From the Desk of Mrs. Pat Farrell, Director of Spiritual Formation

One of our most beautiful Lenten traditions at St. James School is taking the children to Stations of the Cross on Friday afternoon. The students attend the Stations in groups of two grade levels. This way the form of the Stations that is used can be age-appropriate for them. This not only allows for a prayerful experience because the students can understand the Stations, but it also makes it possible for students to participate in reading portions of the Stations, as well as engaging in the responses.

While Stations of the Cross are most closely associated with Lent, the students are encouraged to come and pray the Stations anytime throughout the year with a parent – or the whole family. Christ is always at our side. It is good for us to be at His side, as well.

I think that this is a particularly meaningful prayer this Lent. We have seen some horrid events- most notably the shootings at Marjory Stoneman Douglas High School in Florida. This event, in particular, gave me an even deeper understanding of the 8th Station – particularly because I was praying that station with our 7th and 8th grade students –without knowing what was happening-  almost at the moment that this horror was unfolding.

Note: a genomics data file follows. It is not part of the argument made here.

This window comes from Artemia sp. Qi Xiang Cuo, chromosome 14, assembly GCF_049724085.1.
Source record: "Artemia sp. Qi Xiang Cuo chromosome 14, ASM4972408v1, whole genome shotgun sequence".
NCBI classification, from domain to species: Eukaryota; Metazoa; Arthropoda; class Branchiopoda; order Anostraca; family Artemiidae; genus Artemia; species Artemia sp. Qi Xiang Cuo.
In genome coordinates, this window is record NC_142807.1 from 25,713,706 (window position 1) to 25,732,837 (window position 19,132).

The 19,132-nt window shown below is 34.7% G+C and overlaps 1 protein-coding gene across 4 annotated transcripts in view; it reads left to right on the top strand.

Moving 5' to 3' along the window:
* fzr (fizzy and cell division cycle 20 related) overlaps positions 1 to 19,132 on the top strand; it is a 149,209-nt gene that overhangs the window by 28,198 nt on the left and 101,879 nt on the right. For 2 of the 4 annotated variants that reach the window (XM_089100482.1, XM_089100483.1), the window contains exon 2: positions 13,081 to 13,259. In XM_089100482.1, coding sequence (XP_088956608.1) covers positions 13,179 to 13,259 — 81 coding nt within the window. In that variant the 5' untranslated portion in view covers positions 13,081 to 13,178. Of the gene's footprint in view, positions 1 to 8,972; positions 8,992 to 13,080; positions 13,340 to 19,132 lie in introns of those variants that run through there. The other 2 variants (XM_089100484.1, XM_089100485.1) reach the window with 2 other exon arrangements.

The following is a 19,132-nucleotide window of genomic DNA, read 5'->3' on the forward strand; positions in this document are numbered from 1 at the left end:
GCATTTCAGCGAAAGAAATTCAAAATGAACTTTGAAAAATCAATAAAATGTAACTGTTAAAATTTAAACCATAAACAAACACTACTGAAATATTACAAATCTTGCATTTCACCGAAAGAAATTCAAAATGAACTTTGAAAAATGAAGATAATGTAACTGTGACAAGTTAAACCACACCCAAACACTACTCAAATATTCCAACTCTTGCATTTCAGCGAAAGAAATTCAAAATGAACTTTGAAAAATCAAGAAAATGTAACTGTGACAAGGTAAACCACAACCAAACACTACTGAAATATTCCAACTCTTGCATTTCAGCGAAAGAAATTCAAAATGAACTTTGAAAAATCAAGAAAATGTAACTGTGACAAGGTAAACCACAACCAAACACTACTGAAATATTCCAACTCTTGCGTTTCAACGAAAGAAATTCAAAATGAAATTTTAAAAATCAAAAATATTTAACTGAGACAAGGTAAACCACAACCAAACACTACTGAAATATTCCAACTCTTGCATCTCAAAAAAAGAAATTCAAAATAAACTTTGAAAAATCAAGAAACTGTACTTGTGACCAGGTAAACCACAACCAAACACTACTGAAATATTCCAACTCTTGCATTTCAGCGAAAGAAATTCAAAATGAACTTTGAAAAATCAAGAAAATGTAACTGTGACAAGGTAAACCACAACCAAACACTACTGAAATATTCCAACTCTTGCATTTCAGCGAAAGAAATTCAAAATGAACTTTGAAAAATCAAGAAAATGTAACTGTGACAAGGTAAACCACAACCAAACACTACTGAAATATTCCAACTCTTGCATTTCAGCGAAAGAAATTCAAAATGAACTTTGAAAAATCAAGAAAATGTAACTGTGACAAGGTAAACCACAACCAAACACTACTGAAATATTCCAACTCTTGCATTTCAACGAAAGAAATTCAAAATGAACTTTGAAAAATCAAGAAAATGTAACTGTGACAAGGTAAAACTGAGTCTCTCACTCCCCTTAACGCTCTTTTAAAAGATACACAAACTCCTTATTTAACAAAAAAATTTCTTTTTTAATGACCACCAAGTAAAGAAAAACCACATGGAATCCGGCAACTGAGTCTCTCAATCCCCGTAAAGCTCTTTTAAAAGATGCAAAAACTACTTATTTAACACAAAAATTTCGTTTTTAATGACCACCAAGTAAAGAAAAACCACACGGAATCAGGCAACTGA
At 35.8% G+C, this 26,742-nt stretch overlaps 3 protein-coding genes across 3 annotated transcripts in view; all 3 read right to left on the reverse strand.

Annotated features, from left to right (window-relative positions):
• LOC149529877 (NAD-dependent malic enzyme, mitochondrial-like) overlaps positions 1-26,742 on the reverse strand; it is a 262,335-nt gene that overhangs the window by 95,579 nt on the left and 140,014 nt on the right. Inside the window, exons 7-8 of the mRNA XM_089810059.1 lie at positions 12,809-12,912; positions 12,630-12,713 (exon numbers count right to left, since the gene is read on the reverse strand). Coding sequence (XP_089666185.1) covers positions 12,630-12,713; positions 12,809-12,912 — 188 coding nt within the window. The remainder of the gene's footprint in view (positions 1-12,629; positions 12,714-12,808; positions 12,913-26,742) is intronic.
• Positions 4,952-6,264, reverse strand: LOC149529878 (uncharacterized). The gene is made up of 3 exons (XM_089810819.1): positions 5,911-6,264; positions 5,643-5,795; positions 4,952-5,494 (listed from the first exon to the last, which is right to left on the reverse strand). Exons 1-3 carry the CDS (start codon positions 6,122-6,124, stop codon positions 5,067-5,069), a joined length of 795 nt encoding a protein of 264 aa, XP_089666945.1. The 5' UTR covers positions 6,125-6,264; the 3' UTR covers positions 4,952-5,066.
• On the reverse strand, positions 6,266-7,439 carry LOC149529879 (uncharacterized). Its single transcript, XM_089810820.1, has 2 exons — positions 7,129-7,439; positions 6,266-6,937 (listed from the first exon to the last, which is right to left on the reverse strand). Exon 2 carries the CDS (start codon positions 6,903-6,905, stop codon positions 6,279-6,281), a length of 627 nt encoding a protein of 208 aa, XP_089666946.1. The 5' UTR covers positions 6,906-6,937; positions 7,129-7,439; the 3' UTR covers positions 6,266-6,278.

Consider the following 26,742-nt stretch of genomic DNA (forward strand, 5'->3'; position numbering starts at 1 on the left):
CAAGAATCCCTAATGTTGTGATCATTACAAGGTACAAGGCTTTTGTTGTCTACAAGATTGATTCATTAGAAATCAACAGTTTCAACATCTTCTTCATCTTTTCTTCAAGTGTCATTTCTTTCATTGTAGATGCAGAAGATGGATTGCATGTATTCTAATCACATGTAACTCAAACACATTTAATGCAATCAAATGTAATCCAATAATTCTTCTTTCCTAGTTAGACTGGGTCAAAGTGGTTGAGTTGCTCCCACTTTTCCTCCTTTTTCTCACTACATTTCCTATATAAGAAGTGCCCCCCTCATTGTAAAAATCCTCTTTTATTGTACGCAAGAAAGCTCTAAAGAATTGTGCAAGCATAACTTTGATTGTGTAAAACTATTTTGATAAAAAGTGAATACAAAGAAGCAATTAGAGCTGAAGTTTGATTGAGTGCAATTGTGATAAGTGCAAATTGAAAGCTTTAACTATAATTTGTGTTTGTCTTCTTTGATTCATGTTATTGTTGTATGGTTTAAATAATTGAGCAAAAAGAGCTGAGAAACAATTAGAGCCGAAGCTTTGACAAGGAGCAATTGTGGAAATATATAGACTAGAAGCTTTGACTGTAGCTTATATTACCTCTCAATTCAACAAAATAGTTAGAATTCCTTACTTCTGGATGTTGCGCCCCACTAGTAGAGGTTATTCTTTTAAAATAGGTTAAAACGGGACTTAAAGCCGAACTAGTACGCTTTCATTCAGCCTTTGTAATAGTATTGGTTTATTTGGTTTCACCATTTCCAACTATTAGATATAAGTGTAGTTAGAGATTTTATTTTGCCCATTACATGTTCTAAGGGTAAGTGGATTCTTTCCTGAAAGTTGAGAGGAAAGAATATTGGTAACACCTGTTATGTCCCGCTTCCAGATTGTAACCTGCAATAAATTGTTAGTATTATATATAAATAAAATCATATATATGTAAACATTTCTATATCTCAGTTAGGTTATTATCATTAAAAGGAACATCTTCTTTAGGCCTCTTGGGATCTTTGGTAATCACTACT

As I found out, it struck me that this Station, which is taken from the Gospel of Luke (23: 28-31)  where Jesus is noted as saying  “Daughters of Jerusalem, do not weep for me, but weep for yourselves and for your children…”  really speaks to the fact that Jesus has seen complete evil.  There are many interpretations of the meaning of this station, yet my own interpretation of this Station came to include this thought as I learned of the reality that had happened in Florida.

We are living in a time when we and our children are witnessing tremendous fear and trepidation. Yet uniting our spirits with reality as Jesus experienced it – even the evil –makes it possible also for us to experience the true meaning of the Resurrection.

 “We bring you the good news that what God promised to the fathers, this day he has fulfilled to us their children by raising Jesus.”489 The Resurrection of Jesus is the crowning truth of our faith in Christ, a faith believed and lived as the central truth by the first Christian community; handed on as fundamental by Tradition; established by the documents of the New Testament; and preached as an essential part of the Paschal mystery along with the cross:

Christ is risen from the dead!
Dying, he conquered death;
To the dead, he has given life. (Catechism of the Catholic Church, 638)